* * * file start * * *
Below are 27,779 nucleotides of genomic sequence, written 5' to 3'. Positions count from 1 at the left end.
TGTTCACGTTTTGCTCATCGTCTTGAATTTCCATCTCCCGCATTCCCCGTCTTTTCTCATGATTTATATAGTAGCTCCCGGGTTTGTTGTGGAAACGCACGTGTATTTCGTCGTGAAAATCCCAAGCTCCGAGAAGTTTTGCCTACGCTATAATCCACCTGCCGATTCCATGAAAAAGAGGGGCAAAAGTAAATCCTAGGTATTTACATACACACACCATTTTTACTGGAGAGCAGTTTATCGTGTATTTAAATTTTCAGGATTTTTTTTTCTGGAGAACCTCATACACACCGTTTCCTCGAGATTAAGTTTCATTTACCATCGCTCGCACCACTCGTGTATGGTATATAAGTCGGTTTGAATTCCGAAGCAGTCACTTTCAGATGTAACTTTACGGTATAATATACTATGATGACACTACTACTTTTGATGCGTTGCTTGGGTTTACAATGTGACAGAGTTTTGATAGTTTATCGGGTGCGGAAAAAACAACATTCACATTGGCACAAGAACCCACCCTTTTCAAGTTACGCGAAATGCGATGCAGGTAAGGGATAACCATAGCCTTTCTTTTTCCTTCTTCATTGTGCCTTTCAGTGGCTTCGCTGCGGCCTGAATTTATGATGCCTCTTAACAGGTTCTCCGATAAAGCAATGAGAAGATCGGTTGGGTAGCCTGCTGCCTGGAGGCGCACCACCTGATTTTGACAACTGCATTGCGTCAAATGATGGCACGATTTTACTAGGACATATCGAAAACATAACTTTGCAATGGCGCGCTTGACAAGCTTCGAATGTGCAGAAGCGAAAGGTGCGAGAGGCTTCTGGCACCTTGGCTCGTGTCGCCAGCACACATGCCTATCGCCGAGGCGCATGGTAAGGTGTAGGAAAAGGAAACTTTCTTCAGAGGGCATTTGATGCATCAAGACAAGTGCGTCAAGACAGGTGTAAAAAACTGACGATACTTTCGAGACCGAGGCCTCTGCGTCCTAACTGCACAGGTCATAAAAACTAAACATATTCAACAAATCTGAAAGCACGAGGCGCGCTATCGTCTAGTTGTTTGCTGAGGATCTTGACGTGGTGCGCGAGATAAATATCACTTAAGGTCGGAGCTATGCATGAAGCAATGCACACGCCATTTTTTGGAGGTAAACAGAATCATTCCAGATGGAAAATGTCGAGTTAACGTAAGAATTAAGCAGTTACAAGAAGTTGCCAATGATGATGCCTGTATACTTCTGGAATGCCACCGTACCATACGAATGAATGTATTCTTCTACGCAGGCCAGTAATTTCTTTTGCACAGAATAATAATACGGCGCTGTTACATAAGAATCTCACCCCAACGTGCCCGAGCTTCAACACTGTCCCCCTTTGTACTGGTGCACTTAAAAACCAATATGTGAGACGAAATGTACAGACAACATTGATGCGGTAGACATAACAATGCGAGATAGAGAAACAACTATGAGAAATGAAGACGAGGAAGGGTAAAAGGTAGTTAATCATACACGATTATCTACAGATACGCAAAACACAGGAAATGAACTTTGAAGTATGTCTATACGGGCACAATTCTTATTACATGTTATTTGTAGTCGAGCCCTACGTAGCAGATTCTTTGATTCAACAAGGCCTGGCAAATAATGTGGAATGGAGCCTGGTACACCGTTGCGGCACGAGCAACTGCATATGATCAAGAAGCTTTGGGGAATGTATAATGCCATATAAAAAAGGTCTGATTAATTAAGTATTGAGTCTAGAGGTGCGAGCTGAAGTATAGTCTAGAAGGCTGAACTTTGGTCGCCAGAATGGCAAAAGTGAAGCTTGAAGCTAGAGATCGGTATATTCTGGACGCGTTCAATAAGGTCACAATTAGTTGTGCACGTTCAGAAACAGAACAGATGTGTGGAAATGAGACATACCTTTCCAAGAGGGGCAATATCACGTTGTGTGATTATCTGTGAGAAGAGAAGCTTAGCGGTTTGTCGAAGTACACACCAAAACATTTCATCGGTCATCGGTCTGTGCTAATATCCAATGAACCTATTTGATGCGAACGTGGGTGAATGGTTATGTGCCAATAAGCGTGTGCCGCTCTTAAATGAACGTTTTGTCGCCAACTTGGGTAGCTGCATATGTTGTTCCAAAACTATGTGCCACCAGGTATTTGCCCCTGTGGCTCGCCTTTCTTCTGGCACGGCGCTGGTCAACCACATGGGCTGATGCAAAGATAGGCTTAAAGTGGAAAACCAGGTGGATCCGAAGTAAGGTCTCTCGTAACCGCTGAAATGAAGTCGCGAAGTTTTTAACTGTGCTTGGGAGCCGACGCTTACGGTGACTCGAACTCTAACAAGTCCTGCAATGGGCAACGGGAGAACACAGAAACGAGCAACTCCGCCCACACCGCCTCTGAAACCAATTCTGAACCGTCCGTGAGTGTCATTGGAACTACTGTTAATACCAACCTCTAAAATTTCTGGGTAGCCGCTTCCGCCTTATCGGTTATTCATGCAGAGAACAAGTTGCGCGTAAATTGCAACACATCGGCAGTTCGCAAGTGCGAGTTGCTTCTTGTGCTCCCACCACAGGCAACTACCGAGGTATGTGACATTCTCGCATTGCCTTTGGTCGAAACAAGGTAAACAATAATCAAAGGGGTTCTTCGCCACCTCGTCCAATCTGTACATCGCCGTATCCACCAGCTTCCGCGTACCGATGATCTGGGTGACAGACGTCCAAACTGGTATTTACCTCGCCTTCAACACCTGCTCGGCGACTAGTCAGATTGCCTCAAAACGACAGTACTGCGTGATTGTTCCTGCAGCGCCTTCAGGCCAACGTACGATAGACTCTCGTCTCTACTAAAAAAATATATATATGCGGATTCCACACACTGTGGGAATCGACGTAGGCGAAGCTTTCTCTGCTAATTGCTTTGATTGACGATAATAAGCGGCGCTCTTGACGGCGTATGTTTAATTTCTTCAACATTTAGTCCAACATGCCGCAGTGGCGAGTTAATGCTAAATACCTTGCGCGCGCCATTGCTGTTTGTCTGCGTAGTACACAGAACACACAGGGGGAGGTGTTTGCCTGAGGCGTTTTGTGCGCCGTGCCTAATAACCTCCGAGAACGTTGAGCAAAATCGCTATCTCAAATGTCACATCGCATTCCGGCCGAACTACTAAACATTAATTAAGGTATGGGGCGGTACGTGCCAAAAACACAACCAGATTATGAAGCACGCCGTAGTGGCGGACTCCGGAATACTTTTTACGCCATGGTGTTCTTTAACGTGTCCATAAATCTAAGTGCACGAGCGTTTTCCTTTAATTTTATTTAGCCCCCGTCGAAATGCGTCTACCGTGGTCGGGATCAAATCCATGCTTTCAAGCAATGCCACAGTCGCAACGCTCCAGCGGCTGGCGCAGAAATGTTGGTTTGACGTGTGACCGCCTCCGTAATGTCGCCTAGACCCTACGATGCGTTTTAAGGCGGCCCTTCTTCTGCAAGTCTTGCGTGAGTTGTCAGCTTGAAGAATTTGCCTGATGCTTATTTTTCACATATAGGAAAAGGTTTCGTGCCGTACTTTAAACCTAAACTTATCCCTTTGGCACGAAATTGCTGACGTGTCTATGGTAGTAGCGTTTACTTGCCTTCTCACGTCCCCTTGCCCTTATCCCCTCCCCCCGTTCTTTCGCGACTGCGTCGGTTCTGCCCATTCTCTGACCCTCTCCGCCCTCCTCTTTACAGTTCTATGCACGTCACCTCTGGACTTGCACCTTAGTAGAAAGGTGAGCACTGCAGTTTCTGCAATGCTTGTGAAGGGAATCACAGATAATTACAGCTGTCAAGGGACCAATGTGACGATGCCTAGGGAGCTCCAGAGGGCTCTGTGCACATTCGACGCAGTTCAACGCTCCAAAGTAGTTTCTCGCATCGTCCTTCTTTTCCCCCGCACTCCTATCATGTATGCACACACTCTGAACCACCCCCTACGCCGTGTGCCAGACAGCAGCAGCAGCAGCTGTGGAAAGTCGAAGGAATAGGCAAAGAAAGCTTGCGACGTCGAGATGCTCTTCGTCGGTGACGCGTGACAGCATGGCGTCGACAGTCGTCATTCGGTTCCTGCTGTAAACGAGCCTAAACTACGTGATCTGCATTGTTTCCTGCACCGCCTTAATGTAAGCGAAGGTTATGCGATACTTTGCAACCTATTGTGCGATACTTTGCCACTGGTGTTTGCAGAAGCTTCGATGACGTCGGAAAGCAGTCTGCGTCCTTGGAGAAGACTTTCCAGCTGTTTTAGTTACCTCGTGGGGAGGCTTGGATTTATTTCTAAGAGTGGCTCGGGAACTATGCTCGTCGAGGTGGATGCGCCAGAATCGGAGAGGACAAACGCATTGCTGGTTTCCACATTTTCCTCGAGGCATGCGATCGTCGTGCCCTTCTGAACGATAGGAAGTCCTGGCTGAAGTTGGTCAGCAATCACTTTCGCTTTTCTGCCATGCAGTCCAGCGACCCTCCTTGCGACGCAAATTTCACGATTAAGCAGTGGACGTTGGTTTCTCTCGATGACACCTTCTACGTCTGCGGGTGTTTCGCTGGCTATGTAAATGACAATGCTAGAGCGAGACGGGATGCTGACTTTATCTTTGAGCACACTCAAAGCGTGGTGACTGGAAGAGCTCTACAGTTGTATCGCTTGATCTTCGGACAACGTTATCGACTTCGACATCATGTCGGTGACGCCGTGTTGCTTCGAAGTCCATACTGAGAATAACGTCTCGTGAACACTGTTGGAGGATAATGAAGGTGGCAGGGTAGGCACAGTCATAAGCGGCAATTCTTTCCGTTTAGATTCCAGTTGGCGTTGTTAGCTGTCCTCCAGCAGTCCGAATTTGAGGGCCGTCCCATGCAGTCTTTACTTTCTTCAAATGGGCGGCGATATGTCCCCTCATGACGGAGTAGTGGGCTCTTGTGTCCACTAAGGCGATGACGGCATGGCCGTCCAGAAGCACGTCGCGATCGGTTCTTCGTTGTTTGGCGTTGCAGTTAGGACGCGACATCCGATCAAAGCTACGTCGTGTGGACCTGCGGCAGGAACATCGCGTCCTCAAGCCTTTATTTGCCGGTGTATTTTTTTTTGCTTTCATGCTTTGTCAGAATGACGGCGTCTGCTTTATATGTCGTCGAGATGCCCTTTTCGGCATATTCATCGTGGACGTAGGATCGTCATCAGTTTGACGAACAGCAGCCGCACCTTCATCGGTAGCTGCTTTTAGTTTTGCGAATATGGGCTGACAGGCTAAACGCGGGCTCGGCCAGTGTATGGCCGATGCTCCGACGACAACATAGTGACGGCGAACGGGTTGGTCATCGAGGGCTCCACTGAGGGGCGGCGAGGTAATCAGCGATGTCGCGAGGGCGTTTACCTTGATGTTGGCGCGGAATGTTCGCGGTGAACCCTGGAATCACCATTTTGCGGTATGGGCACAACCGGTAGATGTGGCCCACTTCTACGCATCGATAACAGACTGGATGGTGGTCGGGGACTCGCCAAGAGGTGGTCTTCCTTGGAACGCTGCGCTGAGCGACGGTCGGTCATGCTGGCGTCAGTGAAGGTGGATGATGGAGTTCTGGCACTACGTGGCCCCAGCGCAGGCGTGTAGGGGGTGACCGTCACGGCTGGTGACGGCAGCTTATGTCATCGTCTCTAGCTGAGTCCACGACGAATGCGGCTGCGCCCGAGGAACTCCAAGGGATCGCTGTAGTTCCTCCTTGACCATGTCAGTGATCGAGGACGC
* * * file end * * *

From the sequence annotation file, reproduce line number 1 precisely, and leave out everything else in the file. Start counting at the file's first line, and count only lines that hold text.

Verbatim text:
Below are 27,779 nucleotides of genomic sequence, written 5' to 3'. Positions count from 1 at the left end.